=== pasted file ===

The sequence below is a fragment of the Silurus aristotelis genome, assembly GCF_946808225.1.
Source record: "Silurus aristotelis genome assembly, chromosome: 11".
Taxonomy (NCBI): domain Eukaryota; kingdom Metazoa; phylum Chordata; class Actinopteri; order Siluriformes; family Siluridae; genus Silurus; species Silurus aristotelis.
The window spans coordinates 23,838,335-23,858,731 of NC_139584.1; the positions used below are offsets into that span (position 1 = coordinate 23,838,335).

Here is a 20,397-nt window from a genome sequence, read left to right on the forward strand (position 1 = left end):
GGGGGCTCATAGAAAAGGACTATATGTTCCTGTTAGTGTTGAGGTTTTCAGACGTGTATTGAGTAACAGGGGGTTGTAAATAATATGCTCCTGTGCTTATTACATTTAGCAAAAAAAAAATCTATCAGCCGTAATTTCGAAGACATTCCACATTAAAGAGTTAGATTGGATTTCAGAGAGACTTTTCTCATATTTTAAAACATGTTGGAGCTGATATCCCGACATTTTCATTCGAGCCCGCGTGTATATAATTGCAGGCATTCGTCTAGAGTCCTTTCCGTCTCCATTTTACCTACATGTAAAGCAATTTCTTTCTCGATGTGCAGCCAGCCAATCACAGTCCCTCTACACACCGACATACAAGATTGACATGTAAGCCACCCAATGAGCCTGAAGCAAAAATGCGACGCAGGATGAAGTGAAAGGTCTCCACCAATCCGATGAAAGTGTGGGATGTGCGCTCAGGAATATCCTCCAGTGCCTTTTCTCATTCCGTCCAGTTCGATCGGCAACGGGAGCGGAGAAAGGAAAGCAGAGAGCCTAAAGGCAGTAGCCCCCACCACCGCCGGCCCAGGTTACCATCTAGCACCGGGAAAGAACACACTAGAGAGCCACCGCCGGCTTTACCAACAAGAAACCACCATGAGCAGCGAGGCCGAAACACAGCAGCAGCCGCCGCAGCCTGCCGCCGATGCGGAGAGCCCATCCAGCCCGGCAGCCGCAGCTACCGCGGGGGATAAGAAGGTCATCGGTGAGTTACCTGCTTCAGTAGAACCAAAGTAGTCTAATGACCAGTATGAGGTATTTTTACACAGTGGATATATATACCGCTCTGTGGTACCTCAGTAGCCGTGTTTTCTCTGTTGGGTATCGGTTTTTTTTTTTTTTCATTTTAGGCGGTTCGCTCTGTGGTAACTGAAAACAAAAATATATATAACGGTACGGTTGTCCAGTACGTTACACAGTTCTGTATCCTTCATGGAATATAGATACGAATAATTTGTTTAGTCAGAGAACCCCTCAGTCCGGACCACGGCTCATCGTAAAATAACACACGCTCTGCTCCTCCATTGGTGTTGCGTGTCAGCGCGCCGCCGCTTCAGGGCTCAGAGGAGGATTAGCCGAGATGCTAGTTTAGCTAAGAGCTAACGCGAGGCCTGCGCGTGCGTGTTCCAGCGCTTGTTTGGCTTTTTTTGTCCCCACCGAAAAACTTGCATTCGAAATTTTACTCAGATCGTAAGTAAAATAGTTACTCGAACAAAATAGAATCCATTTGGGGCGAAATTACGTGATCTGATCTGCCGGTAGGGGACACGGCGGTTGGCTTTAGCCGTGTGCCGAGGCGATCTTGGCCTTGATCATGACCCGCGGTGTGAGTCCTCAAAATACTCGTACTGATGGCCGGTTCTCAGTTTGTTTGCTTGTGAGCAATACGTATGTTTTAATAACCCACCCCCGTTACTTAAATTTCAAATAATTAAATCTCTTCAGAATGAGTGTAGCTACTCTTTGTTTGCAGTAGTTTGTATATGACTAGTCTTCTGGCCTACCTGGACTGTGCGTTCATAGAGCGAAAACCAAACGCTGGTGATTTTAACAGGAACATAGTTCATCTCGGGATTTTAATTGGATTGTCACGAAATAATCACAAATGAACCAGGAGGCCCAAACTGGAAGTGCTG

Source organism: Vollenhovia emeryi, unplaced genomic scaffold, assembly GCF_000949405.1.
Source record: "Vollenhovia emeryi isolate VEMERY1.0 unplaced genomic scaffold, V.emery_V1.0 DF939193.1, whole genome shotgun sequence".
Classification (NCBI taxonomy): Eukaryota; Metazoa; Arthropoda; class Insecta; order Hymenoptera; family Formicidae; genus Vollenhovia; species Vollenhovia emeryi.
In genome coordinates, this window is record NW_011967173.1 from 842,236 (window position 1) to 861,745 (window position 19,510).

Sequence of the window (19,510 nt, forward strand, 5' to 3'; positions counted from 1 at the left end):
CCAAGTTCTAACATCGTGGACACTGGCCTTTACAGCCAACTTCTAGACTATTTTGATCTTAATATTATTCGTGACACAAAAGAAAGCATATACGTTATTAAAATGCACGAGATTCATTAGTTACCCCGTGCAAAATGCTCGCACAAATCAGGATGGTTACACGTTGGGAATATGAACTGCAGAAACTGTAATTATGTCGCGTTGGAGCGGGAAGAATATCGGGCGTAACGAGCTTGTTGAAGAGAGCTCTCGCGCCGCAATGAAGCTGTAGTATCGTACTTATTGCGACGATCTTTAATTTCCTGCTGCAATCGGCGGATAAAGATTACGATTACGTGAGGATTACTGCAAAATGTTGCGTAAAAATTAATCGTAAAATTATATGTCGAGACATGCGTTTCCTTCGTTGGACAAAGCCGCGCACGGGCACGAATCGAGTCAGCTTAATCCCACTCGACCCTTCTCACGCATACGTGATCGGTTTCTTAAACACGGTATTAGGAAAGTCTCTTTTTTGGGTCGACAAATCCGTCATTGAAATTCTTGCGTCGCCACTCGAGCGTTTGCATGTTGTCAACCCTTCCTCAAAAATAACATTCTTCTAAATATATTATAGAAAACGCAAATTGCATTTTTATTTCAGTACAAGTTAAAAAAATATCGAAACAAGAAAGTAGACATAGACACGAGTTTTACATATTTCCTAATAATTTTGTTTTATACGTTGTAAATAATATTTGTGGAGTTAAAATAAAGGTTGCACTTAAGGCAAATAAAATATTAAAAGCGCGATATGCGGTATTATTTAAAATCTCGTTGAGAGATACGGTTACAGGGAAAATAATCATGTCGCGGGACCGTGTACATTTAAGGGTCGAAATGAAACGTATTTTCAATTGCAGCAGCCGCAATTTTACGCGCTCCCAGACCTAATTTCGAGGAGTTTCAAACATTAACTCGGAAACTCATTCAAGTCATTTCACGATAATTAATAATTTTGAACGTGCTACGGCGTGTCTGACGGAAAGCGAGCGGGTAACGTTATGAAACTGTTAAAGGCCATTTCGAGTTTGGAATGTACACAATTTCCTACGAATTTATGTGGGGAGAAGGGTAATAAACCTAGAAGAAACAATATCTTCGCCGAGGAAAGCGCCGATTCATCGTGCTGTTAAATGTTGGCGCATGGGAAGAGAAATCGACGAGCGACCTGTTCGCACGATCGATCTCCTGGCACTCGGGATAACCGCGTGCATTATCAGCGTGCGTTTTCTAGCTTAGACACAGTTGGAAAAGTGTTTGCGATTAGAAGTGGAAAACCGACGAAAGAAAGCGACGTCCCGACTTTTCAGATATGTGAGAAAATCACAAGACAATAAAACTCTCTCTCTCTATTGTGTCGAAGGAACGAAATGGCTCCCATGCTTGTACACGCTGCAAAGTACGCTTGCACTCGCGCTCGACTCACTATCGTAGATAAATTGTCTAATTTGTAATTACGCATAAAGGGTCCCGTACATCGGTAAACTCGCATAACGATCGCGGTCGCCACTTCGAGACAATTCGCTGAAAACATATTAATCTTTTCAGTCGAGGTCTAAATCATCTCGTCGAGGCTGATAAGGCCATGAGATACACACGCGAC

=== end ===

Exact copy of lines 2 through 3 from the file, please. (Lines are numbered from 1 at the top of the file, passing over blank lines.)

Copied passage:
Source record: "Silurus aristotelis genome assembly, chromosome: 11".
Taxonomy (NCBI): domain Eukaryota; kingdom Metazoa; phylum Chordata; class Actinopteri; order Siluriformes; family Siluridae; genus Silurus; species Silurus aristotelis.